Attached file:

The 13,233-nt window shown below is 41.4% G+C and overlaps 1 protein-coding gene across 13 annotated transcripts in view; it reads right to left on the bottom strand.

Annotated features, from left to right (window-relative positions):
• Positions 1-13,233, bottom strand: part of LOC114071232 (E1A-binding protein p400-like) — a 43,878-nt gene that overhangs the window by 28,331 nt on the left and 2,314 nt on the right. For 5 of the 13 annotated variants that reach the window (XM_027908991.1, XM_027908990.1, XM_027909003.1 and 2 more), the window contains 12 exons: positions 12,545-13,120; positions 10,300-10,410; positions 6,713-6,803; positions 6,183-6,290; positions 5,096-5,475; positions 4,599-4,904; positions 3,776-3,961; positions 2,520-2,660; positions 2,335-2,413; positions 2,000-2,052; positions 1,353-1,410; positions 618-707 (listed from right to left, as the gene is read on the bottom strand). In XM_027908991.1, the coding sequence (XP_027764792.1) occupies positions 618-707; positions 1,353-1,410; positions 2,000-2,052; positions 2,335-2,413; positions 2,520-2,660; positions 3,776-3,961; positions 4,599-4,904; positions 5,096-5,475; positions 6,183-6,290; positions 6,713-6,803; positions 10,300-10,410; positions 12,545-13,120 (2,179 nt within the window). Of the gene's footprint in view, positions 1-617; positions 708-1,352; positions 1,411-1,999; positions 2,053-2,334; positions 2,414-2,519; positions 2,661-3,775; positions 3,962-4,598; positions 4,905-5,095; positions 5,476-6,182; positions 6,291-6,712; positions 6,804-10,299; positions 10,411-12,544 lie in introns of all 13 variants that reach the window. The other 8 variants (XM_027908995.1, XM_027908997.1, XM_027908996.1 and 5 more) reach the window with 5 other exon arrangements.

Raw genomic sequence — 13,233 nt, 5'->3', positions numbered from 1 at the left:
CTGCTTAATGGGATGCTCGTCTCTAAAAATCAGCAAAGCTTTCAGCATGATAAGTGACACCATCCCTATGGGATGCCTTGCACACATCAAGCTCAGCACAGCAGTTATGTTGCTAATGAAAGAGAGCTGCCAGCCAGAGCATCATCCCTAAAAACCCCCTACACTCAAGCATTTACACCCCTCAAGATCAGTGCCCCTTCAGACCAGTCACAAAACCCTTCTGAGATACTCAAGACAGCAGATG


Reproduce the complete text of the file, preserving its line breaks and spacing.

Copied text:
The 13,233-nt window shown below is 41.4% G+C and overlaps 1 protein-coding gene across 13 annotated transcripts in view; it reads right to left on the bottom strand.

Annotated features, from left to right (window-relative positions):
• Positions 1-13,233, bottom strand: part of LOC114071232 (E1A-binding protein p400-like) — a 43,878-nt gene that overhangs the window by 28,331 nt on the left and 2,314 nt on the right. For 5 of the 13 annotated variants that reach the window (XM_027908991.1, XM_027908990.1, XM_027909003.1 and 2 more), the window contains 12 exons: positions 12,545-13,120; positions 10,300-10,410; positions 6,713-6,803; positions 6,183-6,290; positions 5,096-5,475; positions 4,599-4,904; positions 3,776-3,961; positions 2,520-2,660; positions 2,335-2,413; positions 2,000-2,052; positions 1,353-1,410; positions 618-707 (listed from right to left, as the gene is read on the bottom strand). In XM_027908991.1, the coding sequence (XP_027764792.1) occupies positions 618-707; positions 1,353-1,410; positions 2,000-2,052; positions 2,335-2,413; positions 2,520-2,660; positions 3,776-3,961; positions 4,599-4,904; positions 5,096-5,475; positions 6,183-6,290; positions 6,713-6,803; positions 10,300-10,410; positions 12,545-13,120 (2,179 nt within the window). Of the gene's footprint in view, positions 1-617; positions 708-1,352; positions 1,411-1,999; positions 2,053-2,334; positions 2,414-2,519; positions 2,661-3,775; positions 3,962-4,598; positions 4,905-5,095; positions 5,476-6,182; positions 6,291-6,712; positions 6,804-10,299; positions 10,411-12,544 lie in introns of all 13 variants that reach the window. The other 8 variants (XM_027908995.1, XM_027908997.1, XM_027908996.1 and 5 more) reach the window with 5 other exon arrangements.

Raw genomic sequence — 13,233 nt, 5'->3', positions numbered from 1 at the left:
CTGCTTAATGGGATGCTCGTCTCTAAAAATCAGCAAAGCTTTCAGCATGATAAGTGACACCATCCCTATGGGATGCCTTGCACACATCAAGCTCAGCACAGCAGTTATGTTGCTAATGAAAGAGAGCTGCCAGCCAGAGCATCATCCCTAAAAACCCCCTACACTCAAGCATTTACACCCCTCAAGATCAGTGCCCCTTCAGACCAGTCACAAAACCCTTCTGAGATACTCAAGACAGCAGATG